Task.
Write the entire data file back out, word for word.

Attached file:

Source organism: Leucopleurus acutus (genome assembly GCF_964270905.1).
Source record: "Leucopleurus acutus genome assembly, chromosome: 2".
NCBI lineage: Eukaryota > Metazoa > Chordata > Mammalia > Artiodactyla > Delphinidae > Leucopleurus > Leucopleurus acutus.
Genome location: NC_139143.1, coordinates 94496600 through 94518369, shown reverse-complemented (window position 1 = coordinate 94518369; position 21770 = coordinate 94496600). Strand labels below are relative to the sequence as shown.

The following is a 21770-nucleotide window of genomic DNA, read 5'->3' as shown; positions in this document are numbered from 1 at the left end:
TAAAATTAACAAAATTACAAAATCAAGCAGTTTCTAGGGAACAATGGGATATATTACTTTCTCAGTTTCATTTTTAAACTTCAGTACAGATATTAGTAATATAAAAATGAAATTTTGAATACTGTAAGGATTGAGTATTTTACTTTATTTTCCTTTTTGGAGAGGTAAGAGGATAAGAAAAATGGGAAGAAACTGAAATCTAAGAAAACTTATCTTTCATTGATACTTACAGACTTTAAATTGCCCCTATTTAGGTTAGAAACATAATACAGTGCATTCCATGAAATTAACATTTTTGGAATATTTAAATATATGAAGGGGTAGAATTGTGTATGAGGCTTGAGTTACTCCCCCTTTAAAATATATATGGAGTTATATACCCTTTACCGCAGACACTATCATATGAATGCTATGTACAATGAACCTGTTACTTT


Source organism: Leucopleurus acutus (genome assembly GCF_964270905.1).
Source record: "Leucopleurus acutus genome assembly, chromosome: 2".
NCBI lineage: Eukaryota > Metazoa > Chordata > Mammalia > Artiodactyla > Delphinidae > Leucopleurus > Leucopleurus acutus.
Genome location: NC_139143.1, coordinates 94496600 through 94518369, shown reverse-complemented (window position 1 = coordinate 94518369; position 21770 = coordinate 94496600). Strand labels below are relative to the sequence as shown.

The following is a 21770-nucleotide window of genomic DNA, read 5'->3' as shown; positions in this document are numbered from 1 at the left end:
TAAAATTAACAAAATTACAAAATCAAGCAGTTTCTAGGGAACAATGGGATATATTACTTTCTCAGTTTCATTTTTAAACTTCAGTACAGATATTAGTAATATAAAAATGAAATTTTGAATACTGTAAGGATTGAGTATTTTACTTTATTTTCCTTTTTGGAGAGGTAAGAGGATAAGAAAAATGGGAAGAAACTGAAATCTAAGAAAACTTATCTTTCATTGATACTTACAGACTTTAAATTGCCCCTATTTAGGTTAGAAACATAATACAGTGCATTCCATGAAATTAACATTTTTGGAATATTTAAATATATGAAGGGGTAGAATTGTGTATGAGGCTTGAGTTACTCCCCCTTTAAAATATATATGGAGTTATATACCCTTTACCGCAGACACTATCATATGAATGCTATGTACAATGAACCTGTTACTTT